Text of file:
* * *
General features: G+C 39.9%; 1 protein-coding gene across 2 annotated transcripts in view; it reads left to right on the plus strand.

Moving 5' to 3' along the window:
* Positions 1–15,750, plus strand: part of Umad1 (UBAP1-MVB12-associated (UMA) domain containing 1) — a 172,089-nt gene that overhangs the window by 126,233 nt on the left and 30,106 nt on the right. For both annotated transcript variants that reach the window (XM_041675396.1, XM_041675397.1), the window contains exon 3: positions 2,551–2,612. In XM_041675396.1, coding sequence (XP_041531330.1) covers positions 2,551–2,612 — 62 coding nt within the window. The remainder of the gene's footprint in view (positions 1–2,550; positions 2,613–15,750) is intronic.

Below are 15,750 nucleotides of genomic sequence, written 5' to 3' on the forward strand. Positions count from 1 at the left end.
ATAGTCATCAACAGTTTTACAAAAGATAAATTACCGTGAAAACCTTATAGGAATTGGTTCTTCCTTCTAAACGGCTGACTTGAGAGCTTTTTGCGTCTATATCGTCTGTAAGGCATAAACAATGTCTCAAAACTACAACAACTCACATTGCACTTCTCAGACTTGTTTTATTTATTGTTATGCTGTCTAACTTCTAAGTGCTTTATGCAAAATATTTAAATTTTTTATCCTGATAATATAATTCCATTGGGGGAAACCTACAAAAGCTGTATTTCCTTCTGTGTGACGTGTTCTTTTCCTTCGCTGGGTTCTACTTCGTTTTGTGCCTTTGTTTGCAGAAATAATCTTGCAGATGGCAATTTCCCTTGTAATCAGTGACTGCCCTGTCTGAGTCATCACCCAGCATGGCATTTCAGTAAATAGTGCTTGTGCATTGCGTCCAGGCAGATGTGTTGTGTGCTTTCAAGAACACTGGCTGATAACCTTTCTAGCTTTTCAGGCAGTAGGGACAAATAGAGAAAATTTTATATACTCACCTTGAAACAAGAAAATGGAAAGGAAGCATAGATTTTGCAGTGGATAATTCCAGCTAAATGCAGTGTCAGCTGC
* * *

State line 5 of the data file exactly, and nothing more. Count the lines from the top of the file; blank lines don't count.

ATAGTCATCAACAGTTTTACAAAAGATAAATTACCGTGAAAACCTTATAGGAATTGGTTCTTCCTTCTAAACGGCTGACTTGAGAGCTTTTTGCGTCTATATCGTCTGTAAGGCATAAACAATGTCTCAAAACTACAACAACTCACATTGCACTTCTCAGACTTGTTTTATTTATTGTTATGCTGTCTAACTTCTAAGTGCTTTATGCAAAATATTTAAATTTTTTATCCTGATAATATAATTCCATTGGGGGAAACCTACAAAAGCTGTATTTCCTTCTGTGTGACGTGTTCTTTTCCTTCGCTGGGTTCTACTTCGTTTTGTGCCTTTGTTTGCAGAAATAATCTTGCAGATGGCAATTTCCCTTGTAATCAGTGACTGCCCTGTCTGAGTCATCACCCAGCATGGCATTTCAGTAAATAGTGCTTGTGCATTGCGTCCAGGCAGATGTGTTGTGTGCTTTCAAGAACACTGGCTGATAACCTTTCTAGCTTTTCAGGCAGTAGGGACAAATAGAGAAAATTTTATATACTCACCTTGAAACAAGAAAATGGAAAGGAAGCATAGATTTTGCAGTGGATAATTCCAGCTAAATGCAGTGTCAGCTGC